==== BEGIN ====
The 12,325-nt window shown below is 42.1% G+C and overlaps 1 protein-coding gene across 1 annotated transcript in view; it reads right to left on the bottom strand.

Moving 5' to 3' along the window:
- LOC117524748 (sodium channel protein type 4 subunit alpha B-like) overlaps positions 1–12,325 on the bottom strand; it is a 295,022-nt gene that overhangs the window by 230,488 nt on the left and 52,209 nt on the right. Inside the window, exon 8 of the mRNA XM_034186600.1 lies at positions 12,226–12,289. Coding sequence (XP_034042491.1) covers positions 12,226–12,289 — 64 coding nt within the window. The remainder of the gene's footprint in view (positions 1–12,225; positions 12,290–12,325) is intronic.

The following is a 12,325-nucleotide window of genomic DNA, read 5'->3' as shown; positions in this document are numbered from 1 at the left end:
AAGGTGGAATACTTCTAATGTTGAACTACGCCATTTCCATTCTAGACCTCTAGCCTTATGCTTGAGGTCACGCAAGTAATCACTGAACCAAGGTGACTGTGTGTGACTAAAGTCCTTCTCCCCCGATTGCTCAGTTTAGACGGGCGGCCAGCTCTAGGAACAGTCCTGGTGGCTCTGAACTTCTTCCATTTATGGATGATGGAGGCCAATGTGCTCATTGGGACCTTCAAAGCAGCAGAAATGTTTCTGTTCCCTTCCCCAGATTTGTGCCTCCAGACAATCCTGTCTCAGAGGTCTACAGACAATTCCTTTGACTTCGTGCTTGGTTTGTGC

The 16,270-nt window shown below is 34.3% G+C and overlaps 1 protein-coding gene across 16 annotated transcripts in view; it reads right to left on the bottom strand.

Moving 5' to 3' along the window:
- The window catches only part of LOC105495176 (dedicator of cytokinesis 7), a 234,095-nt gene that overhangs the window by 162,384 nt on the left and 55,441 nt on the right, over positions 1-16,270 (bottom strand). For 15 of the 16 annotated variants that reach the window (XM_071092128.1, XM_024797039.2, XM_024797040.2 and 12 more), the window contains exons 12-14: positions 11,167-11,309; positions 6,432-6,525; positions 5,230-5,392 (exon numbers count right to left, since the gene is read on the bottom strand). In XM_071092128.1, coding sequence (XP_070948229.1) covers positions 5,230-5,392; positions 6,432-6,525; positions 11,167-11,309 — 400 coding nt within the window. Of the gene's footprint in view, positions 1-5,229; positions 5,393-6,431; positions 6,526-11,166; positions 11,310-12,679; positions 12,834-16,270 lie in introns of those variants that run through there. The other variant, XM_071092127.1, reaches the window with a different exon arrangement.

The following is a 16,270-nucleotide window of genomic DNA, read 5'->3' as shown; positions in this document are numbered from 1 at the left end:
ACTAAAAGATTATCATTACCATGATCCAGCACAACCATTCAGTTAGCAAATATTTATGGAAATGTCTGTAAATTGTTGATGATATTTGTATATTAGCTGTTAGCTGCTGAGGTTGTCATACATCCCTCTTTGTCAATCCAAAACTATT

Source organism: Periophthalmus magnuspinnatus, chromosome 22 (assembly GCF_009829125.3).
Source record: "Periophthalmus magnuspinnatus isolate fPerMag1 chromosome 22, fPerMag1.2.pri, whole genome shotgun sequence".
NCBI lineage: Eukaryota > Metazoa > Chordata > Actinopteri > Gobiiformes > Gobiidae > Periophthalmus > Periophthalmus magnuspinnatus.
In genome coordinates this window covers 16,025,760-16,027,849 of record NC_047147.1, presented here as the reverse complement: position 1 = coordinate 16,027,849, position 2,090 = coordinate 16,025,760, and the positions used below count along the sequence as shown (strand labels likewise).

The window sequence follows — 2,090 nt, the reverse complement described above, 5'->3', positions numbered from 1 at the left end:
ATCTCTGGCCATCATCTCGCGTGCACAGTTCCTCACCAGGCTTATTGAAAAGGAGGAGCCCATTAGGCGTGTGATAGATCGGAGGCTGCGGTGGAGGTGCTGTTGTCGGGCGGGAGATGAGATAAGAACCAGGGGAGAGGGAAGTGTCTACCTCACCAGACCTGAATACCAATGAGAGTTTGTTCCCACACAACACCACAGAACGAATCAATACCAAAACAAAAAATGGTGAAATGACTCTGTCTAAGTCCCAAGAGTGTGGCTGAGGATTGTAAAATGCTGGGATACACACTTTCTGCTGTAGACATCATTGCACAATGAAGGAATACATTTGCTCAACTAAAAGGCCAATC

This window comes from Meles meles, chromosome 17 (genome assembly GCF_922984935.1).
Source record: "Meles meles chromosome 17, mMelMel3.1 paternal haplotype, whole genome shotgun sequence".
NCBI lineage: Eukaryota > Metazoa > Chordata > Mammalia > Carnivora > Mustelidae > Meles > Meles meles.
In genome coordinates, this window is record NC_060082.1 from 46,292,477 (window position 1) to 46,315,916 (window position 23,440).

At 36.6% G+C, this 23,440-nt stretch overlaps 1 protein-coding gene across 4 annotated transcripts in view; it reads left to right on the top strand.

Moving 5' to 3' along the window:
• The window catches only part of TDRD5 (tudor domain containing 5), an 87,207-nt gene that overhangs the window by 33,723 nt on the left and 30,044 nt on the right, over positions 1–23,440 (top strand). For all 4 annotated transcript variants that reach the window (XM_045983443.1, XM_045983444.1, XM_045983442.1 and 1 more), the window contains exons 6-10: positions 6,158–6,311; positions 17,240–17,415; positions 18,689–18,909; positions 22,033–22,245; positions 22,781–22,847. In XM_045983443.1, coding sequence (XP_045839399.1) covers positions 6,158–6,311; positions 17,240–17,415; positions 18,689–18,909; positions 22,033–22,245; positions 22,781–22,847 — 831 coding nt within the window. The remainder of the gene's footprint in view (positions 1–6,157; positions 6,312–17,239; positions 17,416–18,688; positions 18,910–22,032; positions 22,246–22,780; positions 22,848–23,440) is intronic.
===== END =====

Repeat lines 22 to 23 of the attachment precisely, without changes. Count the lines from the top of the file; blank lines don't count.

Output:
Moving 5' to 3' along the window:
• The window catches only part of TDRD5 (tudor domain containing 5), an 87,207-nt gene that overhangs the window by 33,723 nt on the left and 30,044 nt on the right, over positions 1–23,440 (top strand). For all 4 annotated transcript variants that reach the window (XM_045983443.1, XM_045983444.1, XM_045983442.1 and 1 more), the window contains exons 6-10: positions 6,158–6,311; positions 17,240–17,415; positions 18,689–18,909; positions 22,033–22,245; positions 22,781–22,847. In XM_045983443.1, coding sequence (XP_045839399.1) covers positions 6,158–6,311; positions 17,240–17,415; positions 18,689–18,909; positions 22,033–22,245; positions 22,781–22,847 — 831 coding nt within the window. The remainder of the gene's footprint in view (positions 1–6,157; positions 6,312–17,239; positions 17,416–18,688; positions 18,910–22,032; positions 22,246–22,780; positions 22,848–23,440) is intronic.